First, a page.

Archive for February, 2009

Follow me on Twitter

I finally decided to give Twitter a go. I don’t find it so attractive, but I am willing to try it out, at least see what it is all about. I think what I will likely post there are opinions about the Flash platform universe. That way I can keep this blog mostly technical and informative and still be able to express my opinions somewhere.

So here it is:

Let’s see where this will lead.


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PureMVC Skeleton for Flash Applications / Websites

I have done a couple of site using PureMVC and Flash and it seems that at the beginning of a project I’m always doing the same things, creating the ApplicationFacade, the folder structure, the main fla, etc. I thought it might be useful to slap together a generic skeleton for a PureMVC Flash application or website. You can download it here:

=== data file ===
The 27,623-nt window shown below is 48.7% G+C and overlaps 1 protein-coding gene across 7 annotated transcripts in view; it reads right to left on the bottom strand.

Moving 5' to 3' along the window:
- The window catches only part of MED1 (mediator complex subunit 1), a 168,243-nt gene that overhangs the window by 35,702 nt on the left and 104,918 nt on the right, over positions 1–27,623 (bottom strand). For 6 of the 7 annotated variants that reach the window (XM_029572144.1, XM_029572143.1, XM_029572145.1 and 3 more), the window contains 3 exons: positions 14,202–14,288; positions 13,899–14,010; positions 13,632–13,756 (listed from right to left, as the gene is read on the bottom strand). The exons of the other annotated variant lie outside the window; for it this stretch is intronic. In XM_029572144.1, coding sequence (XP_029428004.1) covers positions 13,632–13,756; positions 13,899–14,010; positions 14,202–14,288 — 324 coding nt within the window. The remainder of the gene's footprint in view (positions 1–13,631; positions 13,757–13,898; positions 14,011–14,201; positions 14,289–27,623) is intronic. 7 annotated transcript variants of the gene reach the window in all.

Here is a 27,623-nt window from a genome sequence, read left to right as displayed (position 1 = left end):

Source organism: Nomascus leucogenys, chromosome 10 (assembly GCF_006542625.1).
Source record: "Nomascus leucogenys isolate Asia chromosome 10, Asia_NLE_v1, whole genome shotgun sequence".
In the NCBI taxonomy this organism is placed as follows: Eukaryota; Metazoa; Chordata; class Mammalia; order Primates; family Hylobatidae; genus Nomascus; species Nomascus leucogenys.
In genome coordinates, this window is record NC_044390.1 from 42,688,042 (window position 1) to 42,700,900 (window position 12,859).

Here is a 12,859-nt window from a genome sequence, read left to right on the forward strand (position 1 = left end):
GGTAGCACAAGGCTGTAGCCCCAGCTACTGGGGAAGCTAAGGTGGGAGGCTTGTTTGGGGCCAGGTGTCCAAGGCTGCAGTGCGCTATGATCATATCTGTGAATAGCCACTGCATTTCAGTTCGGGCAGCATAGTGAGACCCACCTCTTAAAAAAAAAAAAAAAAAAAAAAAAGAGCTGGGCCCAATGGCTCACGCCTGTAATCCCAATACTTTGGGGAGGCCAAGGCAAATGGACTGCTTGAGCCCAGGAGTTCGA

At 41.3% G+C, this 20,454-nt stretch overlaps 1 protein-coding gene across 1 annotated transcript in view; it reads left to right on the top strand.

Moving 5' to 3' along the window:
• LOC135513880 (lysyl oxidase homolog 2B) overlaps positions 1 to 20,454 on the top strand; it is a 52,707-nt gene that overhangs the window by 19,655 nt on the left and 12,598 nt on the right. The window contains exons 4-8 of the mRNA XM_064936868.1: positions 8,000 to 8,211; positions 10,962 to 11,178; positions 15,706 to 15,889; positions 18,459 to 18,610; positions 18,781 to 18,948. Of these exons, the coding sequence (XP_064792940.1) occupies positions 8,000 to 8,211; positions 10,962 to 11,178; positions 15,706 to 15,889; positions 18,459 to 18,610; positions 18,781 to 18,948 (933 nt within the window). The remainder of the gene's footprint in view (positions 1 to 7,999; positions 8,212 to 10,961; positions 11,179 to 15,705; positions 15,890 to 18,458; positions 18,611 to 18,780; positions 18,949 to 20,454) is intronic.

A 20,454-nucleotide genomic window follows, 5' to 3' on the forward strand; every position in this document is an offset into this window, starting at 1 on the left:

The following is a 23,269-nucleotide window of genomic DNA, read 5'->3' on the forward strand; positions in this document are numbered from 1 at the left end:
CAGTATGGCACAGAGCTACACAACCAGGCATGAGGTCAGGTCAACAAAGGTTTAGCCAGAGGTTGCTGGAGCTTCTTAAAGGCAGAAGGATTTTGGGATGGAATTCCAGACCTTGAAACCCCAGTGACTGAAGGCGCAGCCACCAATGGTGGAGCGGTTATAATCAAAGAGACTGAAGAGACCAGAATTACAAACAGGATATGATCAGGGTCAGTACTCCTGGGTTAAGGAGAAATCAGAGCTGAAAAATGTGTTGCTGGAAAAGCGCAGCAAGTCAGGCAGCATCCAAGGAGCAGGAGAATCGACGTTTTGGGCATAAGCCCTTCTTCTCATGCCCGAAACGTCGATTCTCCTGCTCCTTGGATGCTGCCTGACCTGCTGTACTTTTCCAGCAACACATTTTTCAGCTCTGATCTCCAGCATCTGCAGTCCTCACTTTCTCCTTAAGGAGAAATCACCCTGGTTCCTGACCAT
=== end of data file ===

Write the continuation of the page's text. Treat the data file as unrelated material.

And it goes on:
PureMVC Flash skeleton

All you have to do is in the src/com folder, rename the folder PROJECT_NAME to your project, and do a find and replace in files for PROJECT_NAME to replace it with what you changed the forlder name to. I didn’t include the PureMVC library in there because I suggest fetching the files from the official PureMVC website so that you always get the latest version. Once you get them, put them in the lib folder and you should be able to compile.

The rar file contains the following:

  • Main.fla, Preload.fla
  • (Interface so that the preloader can use the init function of
  • the folder structure

This should help save half an hour every new PureMVC project.

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Comparing dates in SQLite and AIR

I was doing an application where I had to compare dates in my SQLite database, actually I needed to get from it all entries from yesterday. It turns out that this is not a so obvious operation in SQLite.

The first part of the operation is to get yesterday in date format. To do so I used the logic from Pixelbox post:

public static const MILLISECOND:Number = 1;
public static const SECOND:Number = MILLISECOND * 1000;